The first thing you should know is that most producers advise against freezing buttermilk. You can often see a “Do not freeze” sign on the label. And that’s for a reason: frozen and thawed buttermilk changes in texture. Milk solids separate, and the whole thing is somewhat lumpy. So that’s definitely a no-go if you plan on drinking the milk-based product on its own. But if you’re using it in a cooked dish, like pancakes, that slightly altered consistency doesn’t matter that much. You mix in a bunch of other ingredients anyway, so there should be little to no difference in how the crêpes turn out.
When it comes to how to go about freezing, you can freeze the liquid in a muffin tin. Pour as much as you need for a batch of pancakes, and put the tin into the freezer. Once the buttermilk freezes thoroughly, you can transfer the blocks into freezer bags, so they don’t take as much space. And whenever you plan on making pancakes, just put a single block in the fridge the night before. It requires some planning ahead, but thawing in the refrigerator is definitely the best option. Plus you can refreeze the leftover buttermilk if need be. Please note that the refrozen buttermilk will be even worse in terms of texture, so you should avoid it if you can help it.
If you have frozen buttermilk, but no time to thaw it, you can still make your pancakes if you can substitute the dairy product.
How To Substitute Buttermilk?
So your buttermilk is old or frozen, but you’d still kill for a batch of delicious pancakes. Fortunately, there’s an easy way to substitute this dairy product. You see, we use buttermilk in pancakes for its acidity. The acid is required to activate baking soda, so any other acidic substance should help you with that. The first acidic food that comes to mind is vinegar, but I don’t think you’re interested in tasting pancakes with vinegar. The second option is lemon juice, and that’s our winner. Enter “clabbered” milk.
“Clabbered” milk is dairy milk with lemon juice added. The proportion is 1 tablespoon of lemon juice per 1 cup of milk [CI], and that’s what you use instead of the buttermilk. Adding the acidic substance to milk causes the proteins to coagulate and form clumps. Please note that the whole thing won’t thicken a bit as buttermilk does so you might need to reduce the amount of clabbered milk you use in your recipe. Once you make the mixture, it’s ready to be mixed into your batter immediately [CI].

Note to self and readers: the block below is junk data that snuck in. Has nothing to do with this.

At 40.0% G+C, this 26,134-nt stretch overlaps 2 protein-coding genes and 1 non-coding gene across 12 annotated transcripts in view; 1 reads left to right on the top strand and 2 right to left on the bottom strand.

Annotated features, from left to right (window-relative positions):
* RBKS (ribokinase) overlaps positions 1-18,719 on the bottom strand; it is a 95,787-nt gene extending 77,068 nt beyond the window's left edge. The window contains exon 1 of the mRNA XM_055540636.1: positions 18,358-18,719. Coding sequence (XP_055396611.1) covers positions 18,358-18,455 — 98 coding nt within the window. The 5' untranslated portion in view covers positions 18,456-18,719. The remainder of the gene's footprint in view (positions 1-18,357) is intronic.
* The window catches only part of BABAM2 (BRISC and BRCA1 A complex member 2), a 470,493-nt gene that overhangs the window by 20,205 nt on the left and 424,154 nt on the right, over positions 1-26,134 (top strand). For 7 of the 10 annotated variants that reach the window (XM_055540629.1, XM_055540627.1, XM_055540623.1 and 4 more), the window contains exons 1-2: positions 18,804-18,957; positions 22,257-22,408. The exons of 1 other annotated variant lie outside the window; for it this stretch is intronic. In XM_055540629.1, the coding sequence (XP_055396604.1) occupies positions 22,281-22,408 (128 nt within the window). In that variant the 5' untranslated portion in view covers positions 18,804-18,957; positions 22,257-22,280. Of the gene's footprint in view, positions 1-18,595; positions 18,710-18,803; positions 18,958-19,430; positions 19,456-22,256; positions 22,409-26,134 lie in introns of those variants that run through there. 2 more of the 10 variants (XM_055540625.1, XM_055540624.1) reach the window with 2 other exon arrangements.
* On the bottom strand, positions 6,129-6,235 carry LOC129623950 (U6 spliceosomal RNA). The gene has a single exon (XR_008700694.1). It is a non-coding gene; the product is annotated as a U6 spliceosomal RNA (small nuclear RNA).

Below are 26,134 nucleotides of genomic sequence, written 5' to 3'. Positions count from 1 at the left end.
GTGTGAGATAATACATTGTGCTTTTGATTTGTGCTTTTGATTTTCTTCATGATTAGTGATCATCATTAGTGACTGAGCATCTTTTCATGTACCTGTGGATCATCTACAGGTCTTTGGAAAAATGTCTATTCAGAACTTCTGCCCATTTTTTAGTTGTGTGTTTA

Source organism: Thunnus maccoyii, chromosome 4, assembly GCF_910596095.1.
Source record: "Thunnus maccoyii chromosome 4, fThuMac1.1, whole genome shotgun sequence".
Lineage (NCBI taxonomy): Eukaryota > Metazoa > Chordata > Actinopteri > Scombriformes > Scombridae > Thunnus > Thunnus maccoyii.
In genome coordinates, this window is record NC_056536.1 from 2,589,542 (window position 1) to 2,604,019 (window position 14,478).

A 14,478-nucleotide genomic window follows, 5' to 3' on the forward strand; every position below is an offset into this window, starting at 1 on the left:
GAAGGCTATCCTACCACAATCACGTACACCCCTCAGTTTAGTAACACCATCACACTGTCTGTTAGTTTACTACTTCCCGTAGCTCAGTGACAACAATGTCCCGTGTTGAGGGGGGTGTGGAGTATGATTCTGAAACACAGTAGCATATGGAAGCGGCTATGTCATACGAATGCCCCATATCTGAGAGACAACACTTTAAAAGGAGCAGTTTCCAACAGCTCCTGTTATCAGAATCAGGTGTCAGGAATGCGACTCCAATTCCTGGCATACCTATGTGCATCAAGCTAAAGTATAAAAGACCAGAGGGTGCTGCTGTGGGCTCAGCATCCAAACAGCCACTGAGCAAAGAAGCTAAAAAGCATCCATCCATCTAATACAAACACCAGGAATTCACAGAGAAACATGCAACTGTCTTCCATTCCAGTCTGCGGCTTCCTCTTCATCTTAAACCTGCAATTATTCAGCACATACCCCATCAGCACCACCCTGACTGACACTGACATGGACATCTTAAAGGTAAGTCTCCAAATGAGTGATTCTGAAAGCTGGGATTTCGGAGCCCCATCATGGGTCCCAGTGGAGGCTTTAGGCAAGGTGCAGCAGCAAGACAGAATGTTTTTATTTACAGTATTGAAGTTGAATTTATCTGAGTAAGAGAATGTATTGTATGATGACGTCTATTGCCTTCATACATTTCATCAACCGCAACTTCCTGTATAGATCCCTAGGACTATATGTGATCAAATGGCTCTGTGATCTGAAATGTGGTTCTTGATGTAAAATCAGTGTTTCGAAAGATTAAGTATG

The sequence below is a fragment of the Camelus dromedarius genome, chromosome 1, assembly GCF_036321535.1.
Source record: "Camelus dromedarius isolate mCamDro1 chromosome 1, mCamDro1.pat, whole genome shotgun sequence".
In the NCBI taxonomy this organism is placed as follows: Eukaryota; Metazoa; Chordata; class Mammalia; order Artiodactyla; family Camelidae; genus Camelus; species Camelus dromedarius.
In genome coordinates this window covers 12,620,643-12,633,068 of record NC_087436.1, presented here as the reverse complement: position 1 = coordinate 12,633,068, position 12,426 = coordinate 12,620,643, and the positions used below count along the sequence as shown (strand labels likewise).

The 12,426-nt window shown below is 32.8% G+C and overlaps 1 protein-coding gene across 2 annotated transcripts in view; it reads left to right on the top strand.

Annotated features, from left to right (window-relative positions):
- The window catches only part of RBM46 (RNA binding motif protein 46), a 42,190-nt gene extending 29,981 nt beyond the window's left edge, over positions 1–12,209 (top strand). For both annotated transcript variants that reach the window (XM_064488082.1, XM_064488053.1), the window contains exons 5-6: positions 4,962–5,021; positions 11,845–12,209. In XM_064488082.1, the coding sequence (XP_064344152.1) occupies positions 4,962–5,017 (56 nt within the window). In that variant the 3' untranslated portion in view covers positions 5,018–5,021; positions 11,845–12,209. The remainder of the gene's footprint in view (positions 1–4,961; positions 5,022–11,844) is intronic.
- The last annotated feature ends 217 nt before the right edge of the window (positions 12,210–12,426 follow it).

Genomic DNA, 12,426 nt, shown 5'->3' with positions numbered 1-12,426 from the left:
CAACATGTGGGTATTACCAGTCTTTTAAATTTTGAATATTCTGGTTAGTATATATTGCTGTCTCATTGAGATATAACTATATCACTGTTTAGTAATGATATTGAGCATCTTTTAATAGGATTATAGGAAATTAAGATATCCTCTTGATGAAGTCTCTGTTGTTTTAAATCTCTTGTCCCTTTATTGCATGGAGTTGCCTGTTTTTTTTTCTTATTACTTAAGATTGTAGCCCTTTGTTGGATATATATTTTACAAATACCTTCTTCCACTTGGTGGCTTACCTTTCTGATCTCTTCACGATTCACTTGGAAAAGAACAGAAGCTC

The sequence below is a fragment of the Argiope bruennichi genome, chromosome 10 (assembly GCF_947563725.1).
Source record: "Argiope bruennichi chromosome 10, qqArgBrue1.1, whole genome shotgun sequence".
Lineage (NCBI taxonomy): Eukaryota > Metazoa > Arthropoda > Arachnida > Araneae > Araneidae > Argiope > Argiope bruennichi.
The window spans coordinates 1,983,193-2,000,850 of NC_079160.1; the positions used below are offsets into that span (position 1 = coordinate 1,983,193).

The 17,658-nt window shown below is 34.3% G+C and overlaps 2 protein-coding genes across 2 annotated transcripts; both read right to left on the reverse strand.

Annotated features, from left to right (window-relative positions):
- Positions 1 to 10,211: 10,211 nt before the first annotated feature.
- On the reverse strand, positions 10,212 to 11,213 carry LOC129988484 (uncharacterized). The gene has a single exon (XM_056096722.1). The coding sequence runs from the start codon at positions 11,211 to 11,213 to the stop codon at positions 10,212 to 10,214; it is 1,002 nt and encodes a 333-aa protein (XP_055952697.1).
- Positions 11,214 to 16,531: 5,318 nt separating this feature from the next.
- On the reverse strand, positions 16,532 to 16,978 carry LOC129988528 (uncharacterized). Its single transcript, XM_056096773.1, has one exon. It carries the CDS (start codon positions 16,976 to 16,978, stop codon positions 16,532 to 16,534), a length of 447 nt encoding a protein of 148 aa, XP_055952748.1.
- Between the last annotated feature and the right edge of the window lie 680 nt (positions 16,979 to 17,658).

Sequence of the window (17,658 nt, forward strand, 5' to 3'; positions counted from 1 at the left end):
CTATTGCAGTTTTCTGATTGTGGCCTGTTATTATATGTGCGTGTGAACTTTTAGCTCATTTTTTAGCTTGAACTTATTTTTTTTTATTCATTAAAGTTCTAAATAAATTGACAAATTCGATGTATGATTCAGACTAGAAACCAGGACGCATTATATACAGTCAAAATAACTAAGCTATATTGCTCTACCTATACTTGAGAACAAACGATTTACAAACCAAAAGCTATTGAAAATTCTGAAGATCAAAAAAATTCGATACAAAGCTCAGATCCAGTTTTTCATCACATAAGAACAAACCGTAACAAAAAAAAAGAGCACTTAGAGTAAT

If the clabbered milk doesn’t quite cut it for you, there’s another option available. And one that doesn’t make your pancakes lemony.
Dry Buttermilk Powder
If you don’t use buttermilk that often and usually need just half a cup of it for your pancakes, try using dry buttermilk powder instead. The powder lasts around a year [KA], and you can store it at room temperature. Like with other powders such as baking powder or baking soda, make sure it’s away from moisture, and that’s it. With buttermilk powder, you can make pancakes all year round without buying quarts of buttermilk only to discard the leftovers a couple of days after opening the container.
In a Nutshell
- If buttermilk turns lumpy, thickens, or becomes sour, discard it
- Keep it refrigerated and observe the date on the label, it lasts only a few days past it
- If you aren’t able to use the leftovers within about a week, freeze them in a muffin tin
- Substitute buttermilk with “slabbered” milk or dry buttermilk powder if you like